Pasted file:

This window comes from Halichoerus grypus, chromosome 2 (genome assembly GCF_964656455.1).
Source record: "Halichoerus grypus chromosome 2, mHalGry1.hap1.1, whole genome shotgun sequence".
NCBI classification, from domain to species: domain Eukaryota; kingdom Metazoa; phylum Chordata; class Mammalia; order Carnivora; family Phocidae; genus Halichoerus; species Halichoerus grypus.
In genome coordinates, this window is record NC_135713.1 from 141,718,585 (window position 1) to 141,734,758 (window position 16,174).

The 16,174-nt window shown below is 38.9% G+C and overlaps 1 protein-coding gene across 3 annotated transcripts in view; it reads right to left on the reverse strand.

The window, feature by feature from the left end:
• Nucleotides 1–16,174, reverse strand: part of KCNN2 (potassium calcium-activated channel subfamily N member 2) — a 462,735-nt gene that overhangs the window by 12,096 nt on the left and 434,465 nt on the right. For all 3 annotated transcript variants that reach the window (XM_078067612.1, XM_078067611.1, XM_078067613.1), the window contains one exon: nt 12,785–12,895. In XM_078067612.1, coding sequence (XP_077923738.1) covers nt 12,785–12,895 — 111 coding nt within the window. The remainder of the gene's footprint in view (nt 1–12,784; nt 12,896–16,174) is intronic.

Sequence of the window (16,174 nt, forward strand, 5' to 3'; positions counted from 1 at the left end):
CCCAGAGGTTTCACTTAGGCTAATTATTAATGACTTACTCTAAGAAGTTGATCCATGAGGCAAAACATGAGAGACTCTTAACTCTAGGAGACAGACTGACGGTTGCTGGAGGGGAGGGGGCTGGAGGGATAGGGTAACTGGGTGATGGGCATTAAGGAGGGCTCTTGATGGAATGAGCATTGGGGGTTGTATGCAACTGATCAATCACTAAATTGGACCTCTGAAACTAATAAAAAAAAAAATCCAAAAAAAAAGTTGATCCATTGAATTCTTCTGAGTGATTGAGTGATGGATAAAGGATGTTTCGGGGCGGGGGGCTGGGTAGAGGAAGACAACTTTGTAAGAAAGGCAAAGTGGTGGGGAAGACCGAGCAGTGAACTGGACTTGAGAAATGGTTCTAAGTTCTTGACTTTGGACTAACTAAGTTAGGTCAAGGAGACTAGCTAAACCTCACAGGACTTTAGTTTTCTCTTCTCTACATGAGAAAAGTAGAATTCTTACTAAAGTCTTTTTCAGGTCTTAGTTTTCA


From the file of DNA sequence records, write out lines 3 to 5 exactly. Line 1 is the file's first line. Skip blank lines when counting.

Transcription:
NCBI classification, from domain to species: domain Eukaryota; kingdom Metazoa; phylum Chordata; class Mammalia; order Carnivora; family Phocidae; genus Halichoerus; species Halichoerus grypus.
In genome coordinates, this window is record NC_135713.1 from 141,718,585 (window position 1) to 141,734,758 (window position 16,174).

The 16,174-nt window shown below is 38.9% G+C and overlaps 1 protein-coding gene across 3 annotated transcripts in view; it reads right to left on the reverse strand.